Someone recieving notice (being informed of a case that could affect their interst - see: Notice) in fact, as opposed to Constructive Notice (where although that person did not recieve notice in fact, the law will considere them to have recieved notice).
Note that constructive notice trumps actual notice. For example: Someone who is served improperly, but actually recieves the papers may dismiss the case for lack of notice; while someone who is properly served (recieves constructive notice), but because of a fluke does not in reality recieve the papers will not be able to dismiss the case for lack of service.
Definition from Nolo’s Plain-English Law Dictionary
Actual awareness or direct notification of a specific fact or proceeding. Actual notice occurs when an individual is directly told about something -- for example, when a tenant notifies the landlord that a window is broken, the landlord has actual notice of the broken window. "Personal service" of court documents is another common method of delivering actual notice. Also called "express notice." Compare: constructive notice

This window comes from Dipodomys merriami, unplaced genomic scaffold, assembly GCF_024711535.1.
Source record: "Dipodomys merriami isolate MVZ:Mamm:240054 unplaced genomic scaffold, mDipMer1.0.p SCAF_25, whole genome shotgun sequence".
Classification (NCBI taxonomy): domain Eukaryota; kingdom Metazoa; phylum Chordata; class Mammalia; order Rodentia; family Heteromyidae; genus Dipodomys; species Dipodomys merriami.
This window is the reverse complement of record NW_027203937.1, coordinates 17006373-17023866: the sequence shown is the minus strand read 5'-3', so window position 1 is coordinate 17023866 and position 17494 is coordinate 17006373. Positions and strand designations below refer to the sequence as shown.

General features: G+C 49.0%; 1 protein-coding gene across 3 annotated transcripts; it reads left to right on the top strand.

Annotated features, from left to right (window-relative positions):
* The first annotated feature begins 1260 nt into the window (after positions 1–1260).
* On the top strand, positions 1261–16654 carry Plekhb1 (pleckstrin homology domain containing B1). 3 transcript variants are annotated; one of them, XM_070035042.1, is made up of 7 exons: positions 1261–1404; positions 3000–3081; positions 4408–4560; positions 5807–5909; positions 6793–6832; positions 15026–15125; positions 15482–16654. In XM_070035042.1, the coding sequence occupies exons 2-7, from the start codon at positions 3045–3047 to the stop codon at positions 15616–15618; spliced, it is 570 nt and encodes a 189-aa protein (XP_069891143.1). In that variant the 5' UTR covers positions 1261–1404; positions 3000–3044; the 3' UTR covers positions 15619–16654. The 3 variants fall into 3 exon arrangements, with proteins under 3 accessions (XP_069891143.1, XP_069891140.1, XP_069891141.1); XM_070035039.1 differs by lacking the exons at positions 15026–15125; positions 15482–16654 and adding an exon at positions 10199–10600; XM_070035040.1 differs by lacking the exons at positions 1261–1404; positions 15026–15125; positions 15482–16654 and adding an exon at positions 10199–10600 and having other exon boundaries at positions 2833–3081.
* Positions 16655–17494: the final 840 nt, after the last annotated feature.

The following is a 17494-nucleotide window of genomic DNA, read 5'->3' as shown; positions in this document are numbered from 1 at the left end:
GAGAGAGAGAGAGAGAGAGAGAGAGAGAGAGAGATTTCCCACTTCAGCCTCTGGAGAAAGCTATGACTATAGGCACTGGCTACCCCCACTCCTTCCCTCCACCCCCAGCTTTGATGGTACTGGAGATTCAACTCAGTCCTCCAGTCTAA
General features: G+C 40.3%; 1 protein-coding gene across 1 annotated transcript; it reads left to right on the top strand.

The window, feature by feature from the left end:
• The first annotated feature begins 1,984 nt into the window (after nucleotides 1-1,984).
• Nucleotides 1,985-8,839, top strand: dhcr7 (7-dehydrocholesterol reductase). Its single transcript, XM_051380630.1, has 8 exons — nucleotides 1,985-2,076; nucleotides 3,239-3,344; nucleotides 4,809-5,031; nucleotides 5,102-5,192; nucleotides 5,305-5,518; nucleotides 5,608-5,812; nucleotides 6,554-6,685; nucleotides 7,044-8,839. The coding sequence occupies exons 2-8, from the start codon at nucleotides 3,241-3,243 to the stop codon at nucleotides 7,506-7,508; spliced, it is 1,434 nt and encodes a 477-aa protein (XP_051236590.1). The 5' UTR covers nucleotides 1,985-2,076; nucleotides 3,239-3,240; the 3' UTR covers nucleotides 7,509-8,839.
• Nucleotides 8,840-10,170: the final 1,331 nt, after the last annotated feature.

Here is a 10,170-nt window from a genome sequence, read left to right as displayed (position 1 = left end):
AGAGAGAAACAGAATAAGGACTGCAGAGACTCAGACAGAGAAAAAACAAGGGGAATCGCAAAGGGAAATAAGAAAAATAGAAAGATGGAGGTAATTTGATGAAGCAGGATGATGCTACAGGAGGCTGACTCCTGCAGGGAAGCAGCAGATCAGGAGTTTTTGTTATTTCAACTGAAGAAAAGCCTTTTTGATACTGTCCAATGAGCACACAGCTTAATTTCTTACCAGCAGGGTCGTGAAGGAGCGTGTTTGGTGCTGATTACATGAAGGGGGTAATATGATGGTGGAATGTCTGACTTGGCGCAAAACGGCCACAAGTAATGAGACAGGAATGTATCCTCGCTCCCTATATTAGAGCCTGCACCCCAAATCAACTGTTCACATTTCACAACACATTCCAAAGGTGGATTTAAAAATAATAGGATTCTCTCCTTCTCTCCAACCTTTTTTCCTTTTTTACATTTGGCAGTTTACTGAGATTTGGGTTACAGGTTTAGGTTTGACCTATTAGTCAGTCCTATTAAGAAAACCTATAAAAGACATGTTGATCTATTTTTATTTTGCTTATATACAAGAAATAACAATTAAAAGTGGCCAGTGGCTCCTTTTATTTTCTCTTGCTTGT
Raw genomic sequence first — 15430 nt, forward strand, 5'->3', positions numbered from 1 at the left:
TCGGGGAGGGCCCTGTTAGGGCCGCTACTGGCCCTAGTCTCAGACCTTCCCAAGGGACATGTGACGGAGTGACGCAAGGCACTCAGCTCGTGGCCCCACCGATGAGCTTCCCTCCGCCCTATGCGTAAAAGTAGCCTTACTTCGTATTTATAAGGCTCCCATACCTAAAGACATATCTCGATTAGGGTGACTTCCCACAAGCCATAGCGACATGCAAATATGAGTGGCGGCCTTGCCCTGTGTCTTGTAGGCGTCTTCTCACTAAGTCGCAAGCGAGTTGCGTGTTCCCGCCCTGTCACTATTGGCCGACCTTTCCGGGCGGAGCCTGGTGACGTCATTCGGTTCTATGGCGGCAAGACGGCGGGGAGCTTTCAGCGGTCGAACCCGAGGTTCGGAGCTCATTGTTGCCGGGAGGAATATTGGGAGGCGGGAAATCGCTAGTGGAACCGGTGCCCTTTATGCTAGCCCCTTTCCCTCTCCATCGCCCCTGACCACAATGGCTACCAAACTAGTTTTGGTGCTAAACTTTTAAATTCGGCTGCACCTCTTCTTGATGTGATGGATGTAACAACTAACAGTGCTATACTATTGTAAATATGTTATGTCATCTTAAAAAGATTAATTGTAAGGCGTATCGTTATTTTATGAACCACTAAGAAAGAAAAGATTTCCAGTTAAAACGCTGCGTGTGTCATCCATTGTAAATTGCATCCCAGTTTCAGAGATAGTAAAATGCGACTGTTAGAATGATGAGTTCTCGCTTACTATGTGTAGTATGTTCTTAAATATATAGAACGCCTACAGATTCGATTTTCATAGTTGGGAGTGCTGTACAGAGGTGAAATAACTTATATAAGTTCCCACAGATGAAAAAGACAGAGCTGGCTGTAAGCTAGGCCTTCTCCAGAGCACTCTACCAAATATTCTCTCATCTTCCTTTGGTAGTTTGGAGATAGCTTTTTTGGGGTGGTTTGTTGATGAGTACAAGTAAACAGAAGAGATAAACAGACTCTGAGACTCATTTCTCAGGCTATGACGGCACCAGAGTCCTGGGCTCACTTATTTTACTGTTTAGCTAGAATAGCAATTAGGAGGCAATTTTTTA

Definition provided by Nolo’s Plain-English Law Dictionary.
August 19, 2010, 5:10 pm